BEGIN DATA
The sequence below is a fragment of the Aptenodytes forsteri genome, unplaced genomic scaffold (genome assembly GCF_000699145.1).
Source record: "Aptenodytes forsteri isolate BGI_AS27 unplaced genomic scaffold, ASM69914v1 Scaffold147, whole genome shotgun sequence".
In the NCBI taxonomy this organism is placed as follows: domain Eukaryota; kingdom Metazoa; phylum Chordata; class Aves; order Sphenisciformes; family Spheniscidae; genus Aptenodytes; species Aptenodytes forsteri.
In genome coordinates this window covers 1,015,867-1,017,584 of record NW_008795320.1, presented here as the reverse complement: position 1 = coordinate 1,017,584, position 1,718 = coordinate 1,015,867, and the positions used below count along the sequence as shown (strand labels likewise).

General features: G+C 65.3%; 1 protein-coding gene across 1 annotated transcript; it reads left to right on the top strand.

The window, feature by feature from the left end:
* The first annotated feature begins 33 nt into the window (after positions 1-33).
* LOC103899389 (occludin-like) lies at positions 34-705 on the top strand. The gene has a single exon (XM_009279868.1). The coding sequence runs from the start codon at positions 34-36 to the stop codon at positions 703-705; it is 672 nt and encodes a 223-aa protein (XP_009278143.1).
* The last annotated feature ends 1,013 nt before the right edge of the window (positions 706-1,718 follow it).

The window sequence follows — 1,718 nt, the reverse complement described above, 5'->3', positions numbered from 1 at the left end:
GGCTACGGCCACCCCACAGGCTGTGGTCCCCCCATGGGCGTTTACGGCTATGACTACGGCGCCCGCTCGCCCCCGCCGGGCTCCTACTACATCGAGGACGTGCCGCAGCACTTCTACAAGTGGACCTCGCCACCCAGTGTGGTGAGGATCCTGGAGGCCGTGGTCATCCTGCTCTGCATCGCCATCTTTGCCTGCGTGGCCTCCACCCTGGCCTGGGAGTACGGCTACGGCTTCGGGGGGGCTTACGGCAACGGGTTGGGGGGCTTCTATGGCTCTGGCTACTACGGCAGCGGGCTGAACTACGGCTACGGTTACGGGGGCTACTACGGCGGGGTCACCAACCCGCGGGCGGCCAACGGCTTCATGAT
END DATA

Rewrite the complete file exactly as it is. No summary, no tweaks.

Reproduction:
The sequence below is a fragment of the Aptenodytes forsteri genome, unplaced genomic scaffold (genome assembly GCF_000699145.1).
Source record: "Aptenodytes forsteri isolate BGI_AS27 unplaced genomic scaffold, ASM69914v1 Scaffold147, whole genome shotgun sequence".
In the NCBI taxonomy this organism is placed as follows: domain Eukaryota; kingdom Metazoa; phylum Chordata; class Aves; order Sphenisciformes; family Spheniscidae; genus Aptenodytes; species Aptenodytes forsteri.
In genome coordinates this window covers 1,015,867-1,017,584 of record NW_008795320.1, presented here as the reverse complement: position 1 = coordinate 1,017,584, position 1,718 = coordinate 1,015,867, and the positions used below count along the sequence as shown (strand labels likewise).

General features: G+C 65.3%; 1 protein-coding gene across 1 annotated transcript; it reads left to right on the top strand.

The window, feature by feature from the left end:
* The first annotated feature begins 33 nt into the window (after positions 1-33).
* LOC103899389 (occludin-like) lies at positions 34-705 on the top strand. The gene has a single exon (XM_009279868.1). The coding sequence runs from the start codon at positions 34-36 to the stop codon at positions 703-705; it is 672 nt and encodes a 223-aa protein (XP_009278143.1).
* The last annotated feature ends 1,013 nt before the right edge of the window (positions 706-1,718 follow it).

The window sequence follows — 1,718 nt, the reverse complement described above, 5'->3', positions numbered from 1 at the left end:
GGCTACGGCCACCCCACAGGCTGTGGTCCCCCCATGGGCGTTTACGGCTATGACTACGGCGCCCGCTCGCCCCCGCCGGGCTCCTACTACATCGAGGACGTGCCGCAGCACTTCTACAAGTGGACCTCGCCACCCAGTGTGGTGAGGATCCTGGAGGCCGTGGTCATCCTGCTCTGCATCGCCATCTTTGCCTGCGTGGCCTCCACCCTGGCCTGGGAGTACGGCTACGGCTTCGGGGGGGCTTACGGCAACGGGTTGGGGGGCTTCTATGGCTCTGGCTACTACGGCAGCGGGCTGAACTACGGCTACGGTTACGGGGGCTACTACGGCGGGGTCACCAACCCGCGGGCGGCCAACGGCTTCATGAT